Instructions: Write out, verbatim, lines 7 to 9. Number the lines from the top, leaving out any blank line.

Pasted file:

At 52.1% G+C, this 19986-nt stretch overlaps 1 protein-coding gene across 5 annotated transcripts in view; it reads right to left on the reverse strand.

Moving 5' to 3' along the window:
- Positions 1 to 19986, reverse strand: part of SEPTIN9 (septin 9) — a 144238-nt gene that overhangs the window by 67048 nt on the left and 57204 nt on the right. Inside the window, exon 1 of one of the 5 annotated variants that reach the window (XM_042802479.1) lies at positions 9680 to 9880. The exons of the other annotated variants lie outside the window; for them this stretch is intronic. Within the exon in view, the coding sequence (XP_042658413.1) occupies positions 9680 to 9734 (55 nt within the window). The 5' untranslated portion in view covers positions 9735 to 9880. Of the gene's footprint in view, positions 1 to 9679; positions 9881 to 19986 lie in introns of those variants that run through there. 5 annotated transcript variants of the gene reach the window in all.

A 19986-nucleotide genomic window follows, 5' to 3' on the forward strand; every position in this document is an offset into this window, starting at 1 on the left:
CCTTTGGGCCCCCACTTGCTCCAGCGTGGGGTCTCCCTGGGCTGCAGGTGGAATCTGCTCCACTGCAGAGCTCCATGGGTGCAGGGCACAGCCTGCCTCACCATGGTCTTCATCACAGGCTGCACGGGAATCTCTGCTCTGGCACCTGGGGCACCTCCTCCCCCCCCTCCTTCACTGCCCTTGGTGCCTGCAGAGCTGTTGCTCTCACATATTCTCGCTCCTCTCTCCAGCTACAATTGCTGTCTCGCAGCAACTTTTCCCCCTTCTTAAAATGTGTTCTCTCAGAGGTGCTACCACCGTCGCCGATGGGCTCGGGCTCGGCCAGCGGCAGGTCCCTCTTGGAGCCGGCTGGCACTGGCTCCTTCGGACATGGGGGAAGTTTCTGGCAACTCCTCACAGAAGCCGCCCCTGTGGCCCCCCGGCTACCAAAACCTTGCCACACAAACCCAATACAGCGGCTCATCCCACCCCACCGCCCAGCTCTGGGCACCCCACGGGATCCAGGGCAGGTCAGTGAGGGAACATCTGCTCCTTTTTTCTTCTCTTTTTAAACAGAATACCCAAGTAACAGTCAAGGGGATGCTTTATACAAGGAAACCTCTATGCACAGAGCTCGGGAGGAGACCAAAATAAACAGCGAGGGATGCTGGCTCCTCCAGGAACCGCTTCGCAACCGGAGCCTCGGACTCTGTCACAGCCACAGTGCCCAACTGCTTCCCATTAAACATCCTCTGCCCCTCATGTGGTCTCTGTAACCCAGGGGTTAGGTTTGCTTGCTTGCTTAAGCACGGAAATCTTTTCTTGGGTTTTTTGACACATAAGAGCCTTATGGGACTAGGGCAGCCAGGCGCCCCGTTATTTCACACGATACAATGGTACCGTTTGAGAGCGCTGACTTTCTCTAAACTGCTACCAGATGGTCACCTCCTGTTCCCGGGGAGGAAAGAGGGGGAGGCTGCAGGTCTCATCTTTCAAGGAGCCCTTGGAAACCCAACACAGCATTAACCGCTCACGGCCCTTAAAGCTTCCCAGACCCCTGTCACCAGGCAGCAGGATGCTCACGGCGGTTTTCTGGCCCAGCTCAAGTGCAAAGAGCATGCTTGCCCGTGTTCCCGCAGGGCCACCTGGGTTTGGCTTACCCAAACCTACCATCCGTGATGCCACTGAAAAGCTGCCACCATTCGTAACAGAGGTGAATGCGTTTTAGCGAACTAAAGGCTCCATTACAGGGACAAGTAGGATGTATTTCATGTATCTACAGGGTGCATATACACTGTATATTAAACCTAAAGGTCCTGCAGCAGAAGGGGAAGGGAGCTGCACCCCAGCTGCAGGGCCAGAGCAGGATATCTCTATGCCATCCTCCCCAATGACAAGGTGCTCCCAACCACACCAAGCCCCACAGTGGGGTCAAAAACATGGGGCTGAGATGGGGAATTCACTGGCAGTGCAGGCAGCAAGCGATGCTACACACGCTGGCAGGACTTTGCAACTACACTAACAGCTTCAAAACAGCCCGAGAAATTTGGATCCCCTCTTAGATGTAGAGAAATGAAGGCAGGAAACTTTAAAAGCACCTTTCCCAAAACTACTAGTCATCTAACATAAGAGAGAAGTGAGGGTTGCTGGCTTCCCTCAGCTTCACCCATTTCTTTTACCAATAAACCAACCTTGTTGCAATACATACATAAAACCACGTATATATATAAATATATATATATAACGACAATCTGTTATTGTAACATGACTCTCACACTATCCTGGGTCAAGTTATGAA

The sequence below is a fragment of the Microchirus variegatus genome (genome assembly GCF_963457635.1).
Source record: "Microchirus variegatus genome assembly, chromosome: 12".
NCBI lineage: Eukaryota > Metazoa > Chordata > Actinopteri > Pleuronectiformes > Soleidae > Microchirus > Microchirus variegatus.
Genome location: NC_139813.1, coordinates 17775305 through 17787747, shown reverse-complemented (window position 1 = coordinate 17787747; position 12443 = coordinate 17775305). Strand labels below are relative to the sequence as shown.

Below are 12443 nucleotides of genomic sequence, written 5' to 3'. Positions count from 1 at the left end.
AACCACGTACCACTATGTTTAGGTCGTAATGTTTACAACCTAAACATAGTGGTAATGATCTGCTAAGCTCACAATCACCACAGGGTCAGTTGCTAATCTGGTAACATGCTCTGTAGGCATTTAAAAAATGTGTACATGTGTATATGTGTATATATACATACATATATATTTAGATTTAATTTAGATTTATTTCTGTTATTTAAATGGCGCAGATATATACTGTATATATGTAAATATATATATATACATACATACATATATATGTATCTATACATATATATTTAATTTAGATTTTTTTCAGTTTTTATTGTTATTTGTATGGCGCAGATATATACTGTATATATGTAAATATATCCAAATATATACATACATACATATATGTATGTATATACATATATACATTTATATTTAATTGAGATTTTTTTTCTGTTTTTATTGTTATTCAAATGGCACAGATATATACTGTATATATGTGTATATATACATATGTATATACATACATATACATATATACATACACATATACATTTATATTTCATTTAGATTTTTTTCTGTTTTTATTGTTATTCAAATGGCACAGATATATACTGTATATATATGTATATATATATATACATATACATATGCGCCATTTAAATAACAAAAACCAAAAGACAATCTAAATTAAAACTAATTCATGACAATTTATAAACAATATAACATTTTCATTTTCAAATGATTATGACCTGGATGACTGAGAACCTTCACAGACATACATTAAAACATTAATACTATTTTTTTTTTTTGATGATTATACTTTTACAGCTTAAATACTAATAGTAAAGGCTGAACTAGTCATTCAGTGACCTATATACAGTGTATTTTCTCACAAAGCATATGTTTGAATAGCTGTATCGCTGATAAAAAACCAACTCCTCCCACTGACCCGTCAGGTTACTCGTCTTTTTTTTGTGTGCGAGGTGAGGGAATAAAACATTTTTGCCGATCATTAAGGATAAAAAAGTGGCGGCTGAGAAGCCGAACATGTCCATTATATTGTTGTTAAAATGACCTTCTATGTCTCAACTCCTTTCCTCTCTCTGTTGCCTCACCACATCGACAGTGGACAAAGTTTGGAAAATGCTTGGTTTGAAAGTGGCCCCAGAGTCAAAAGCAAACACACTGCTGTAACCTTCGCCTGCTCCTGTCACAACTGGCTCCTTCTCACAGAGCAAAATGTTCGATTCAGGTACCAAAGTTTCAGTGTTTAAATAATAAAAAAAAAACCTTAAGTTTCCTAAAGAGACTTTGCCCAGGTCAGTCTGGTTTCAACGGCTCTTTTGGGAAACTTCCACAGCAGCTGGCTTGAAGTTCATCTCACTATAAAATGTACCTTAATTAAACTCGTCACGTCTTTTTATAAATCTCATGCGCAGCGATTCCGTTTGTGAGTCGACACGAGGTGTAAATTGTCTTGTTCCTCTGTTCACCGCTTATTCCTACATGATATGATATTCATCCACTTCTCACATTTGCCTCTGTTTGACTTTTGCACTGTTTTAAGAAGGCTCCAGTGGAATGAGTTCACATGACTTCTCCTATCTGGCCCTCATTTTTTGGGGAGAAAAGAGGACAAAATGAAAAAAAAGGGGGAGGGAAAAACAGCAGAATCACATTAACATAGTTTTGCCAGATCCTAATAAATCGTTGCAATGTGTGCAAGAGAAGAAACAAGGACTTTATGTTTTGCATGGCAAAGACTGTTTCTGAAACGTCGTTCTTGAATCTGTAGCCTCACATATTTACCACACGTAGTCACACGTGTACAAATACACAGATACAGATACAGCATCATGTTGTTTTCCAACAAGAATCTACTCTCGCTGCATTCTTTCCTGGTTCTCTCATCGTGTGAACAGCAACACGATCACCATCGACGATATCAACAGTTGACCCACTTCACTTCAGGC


Source record: "Microchirus variegatus genome assembly, chromosome: 12".
NCBI lineage: Eukaryota > Metazoa > Chordata > Actinopteri > Pleuronectiformes > Soleidae > Microchirus > Microchirus variegatus.
Genome location: NC_139813.1, coordinates 17775305 through 17787747, shown reverse-complemented (window position 1 = coordinate 17787747; position 12443 = coordinate 17775305). Strand labels below are relative to the sequence as shown.